What Are The Signs Of Imposter Syndrome? (Overcome Imposter Syndrome Anxiety)

Dan Sullivan
Hero image

Recently, I was asked to give my advice on how entrepreneurs can overcome imposter syndrome, and I have to say, it caught me off guard. Truthfully, I have not experienced imposter syndrome in my life—but I certainly understand the phenomenon, and I do have a few thoughts on how entrepreneurs can recognize the signs of imposter syndrome and overcome it.

If you’re unfamiliar with imposter syndrome—or imposter syndrome anxiety, as it is sometimes referred to—it’s essentially the feeling that you’re not qualified to be doing what you’re doing or that you’re not the person that people perceive you to be. Everyone might view you as an expert in your niche, but you don’t feel like you are.

The result is that you feel like, well, an imposter! You feel as if you aren’t worthy of the praise you’re getting, or that you’re just faking it and someone is going to eventually find out your secret.

Imposter syndrome is common in entrepreneurs and anyone who has risen to a high level in their field. If you’re reading this and thinking, “This is me!”, I’ll tell you right off the bat that you’re most likely not an imposter. You’re simply experiencing imposter syndrome anxiety, even though you’re perfectly qualified and capable of being the person everyone perceives you to be.

Recognizing the signs of imposter syndrome.

There are a few key signs of imposter syndrome that you should be aware of. Recognizing these signs for what they really are is the first step to overcoming imposter syndrome, as you’ll realize that the anxiety and feelings you’re encountering are just symptoms of imposter syndrome. You’re not actually an imposter!

Imposter syndrome usually occurs when people achieve a lot of public fame around a certain topic or within their niche. You may receive a lot of respect and admiration from your circle, but you don’t feel it’s deserved. It’s as if everyone around you can only see what’s on the surface; meanwhile, you’re focused on what’s happening below the surface. You experience feelings of self-doubt, inner turmoil, and anxiety—all bad signs!

This is why imposter syndrome is often referred to as “imposter syndrome anxiety.” Your negative internal feelings clash with the external praise and positivity you’re experiencing. And then you start thinking that you’re not really the person that people view you as.

This is the definitive sign of imposter syndrome. If these signs sound familiar, just know you’re not alone. Many, many people experience this common phenomenon—and nearly all of them are fully qualified to be doing what they’re doing.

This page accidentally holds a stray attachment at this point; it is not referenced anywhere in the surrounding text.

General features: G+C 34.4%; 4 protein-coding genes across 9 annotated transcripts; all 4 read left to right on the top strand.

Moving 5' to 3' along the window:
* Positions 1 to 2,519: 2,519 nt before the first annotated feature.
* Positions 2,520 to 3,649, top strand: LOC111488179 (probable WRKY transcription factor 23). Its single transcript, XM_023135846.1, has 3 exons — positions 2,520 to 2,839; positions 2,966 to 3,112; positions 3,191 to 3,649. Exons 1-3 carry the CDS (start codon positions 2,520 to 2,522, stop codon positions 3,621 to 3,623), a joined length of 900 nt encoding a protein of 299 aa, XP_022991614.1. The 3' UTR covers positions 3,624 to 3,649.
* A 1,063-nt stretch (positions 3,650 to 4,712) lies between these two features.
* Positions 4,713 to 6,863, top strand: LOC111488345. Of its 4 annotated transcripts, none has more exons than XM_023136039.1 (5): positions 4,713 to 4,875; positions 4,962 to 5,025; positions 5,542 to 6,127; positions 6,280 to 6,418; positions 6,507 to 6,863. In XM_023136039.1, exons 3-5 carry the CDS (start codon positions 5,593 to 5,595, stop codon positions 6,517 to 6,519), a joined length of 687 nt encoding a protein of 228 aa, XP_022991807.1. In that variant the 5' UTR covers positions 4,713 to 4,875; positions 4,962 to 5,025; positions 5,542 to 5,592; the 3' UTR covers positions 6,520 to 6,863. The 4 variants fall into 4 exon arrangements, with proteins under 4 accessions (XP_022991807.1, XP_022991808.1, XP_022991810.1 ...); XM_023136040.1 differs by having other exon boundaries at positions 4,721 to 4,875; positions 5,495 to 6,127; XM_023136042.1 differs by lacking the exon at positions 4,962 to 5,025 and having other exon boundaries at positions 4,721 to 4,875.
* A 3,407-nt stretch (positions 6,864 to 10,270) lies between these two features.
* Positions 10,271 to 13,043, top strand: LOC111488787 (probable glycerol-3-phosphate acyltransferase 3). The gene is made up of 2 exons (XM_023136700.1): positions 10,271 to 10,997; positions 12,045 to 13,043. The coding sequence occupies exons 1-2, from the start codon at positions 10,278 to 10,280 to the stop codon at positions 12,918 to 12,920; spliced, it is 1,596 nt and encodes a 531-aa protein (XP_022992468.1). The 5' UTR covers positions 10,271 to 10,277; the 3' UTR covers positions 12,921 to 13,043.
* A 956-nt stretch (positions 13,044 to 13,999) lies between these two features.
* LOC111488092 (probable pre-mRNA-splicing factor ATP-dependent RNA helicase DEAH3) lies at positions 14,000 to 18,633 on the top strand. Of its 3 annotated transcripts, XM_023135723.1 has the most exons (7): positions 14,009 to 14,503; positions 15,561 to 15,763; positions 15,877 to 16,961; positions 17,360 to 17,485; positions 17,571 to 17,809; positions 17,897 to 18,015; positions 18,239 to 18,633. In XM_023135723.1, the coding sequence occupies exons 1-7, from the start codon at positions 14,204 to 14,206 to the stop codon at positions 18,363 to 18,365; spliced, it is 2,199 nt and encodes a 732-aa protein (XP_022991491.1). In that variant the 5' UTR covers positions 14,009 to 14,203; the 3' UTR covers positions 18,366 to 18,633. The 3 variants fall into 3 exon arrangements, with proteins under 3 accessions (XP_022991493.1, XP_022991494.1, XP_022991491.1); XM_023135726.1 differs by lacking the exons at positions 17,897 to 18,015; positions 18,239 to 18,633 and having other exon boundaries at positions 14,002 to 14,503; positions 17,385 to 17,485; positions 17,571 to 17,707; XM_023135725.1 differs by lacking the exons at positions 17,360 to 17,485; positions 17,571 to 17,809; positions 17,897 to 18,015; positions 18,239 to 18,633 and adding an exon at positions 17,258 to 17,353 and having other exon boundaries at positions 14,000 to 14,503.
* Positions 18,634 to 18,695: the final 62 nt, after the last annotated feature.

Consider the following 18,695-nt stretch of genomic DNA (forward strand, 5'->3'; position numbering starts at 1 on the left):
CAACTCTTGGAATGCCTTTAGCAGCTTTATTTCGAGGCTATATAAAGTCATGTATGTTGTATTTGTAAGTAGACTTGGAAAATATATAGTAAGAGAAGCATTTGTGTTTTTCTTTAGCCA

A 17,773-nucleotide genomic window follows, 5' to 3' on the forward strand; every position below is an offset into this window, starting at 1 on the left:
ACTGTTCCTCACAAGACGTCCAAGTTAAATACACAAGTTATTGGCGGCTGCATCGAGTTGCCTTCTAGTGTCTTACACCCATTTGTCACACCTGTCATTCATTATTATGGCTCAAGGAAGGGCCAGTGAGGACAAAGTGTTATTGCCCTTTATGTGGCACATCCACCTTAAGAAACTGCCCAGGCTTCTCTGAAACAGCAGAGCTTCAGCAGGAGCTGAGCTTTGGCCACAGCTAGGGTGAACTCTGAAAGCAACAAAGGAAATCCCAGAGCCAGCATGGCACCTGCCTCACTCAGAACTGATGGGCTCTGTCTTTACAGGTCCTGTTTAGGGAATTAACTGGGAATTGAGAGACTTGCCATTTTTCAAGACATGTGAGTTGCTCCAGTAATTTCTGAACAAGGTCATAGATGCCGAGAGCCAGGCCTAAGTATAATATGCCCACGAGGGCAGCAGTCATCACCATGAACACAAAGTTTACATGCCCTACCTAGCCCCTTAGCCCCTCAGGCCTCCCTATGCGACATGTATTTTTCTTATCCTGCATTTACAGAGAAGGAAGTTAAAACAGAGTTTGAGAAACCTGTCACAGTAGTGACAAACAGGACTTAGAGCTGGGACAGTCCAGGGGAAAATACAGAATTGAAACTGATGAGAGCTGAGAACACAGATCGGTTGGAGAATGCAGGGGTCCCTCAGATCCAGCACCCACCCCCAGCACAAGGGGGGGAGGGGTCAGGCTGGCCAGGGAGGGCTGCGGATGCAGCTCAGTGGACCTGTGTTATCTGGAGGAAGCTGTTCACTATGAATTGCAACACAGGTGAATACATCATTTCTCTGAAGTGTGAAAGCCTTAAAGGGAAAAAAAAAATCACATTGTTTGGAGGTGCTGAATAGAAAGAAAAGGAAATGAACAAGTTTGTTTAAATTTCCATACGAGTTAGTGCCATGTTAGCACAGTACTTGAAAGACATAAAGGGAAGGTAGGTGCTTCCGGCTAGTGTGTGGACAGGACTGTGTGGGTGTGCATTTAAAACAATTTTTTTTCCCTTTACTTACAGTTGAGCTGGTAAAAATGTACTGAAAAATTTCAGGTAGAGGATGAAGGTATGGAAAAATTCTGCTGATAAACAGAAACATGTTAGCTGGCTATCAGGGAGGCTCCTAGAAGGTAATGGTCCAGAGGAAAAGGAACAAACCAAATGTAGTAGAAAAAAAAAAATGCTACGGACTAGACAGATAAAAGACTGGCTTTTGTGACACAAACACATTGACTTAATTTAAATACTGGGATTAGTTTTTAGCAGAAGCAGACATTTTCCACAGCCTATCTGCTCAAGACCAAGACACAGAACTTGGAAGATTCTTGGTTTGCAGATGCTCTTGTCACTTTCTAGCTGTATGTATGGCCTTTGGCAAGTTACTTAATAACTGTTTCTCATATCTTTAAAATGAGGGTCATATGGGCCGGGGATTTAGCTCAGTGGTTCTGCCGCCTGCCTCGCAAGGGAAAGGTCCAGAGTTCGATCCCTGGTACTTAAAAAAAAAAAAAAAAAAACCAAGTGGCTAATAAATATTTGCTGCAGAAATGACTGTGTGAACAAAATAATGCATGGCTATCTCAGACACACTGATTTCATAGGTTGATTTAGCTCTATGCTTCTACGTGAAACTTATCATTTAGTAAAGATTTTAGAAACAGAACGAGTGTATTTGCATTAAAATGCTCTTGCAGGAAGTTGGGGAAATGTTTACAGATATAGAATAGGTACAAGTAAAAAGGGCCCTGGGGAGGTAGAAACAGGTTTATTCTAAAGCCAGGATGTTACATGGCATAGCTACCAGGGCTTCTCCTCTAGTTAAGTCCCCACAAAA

Using teamwork to overcome imposter syndrome.

I can see how you might be wary of taking advice about overcoming imposter syndrome from someone who has never actually experienced it himself. But at the same time, I believe there are a few key reasons why I’ve never experienced this common phenomenon—and I’d like to take a minute to go over those.

I believe one of the causes of imposter syndrome is when people on the outside view your achievements as entirely your own—as if you’re the only one responsible for your success. Naturally, you begin to think this way, but deep down you know it’s not true. You start to think, “I’m not really the only one responsible for this success, but everyone thinks I am. I’m a fraud!”

One reason I’ve been able to avoid this is because I never see any of my achievements as my own. I am always part of an achievement. Every achievement I’ve had in my life has been a team effort. When we achieve things as a team, the entire team feels happy and we all enjoy the feeling together. No one feels as if they were solely responsible, and therefore, no one feels as if they are getting praise for something they didn’t do.

And if you’re thinking this doesn’t apply to you because you actually are solely responsible for your achievements, I’d urge you to expand your thinking. Even if you’re the only one to work on a project, think about the people who got you there—the people who educated you, helped you along the way, and got you to this point.

Even though entrepreneurs often feel alone and may even be working by themselves, there are still other people that contribute to our success. Mentors, coaches, fellow entrepreneurs, even our customers!

Still feeling dissatisfied with your progress? Learn to appreciate your own success with my free ebook, The Gap And The Gain.

Focus on results, not feelings.

Another tip to overcome imposter syndrome is to focus on results, as opposed to feelings. I find that many people who encounter imposter syndrome are not clear on their goals. They set vague goals and expect that they’ll know when they’ve achieved them because they’ll “feel” it.

This is a bad sign, because when they do actually reach their goal, they still feel the same as when they started. They feel as if they haven’t actually been successful, even though they absolutely have! The signs all point to their being successful, but they’re not seeing them. All of a sudden, they’re getting praise for something they feel they haven’t achieved.

Throughout my life, I have been incredibly articulate regarding my goals. I use The Impact Filter to clarify the exact results I want to achieve and the success criteria I’ll measure my progress by. Therefore, it becomes very obvious when I’ve hit my goals.

This is not to say you need to shut out your emotions. Quite the opposite, in fact, because when you achieve the results you’ve set for yourself, you’ll feel an amazing sense of accomplishment. But when you set goals based on feelings instead of results, it becomes incredibly difficult to actually know when you’ve been successful.

When you set results-based goals, you’ll feel accomplished and worthy of your achievements when you hit them—instead of feeling like an imposter.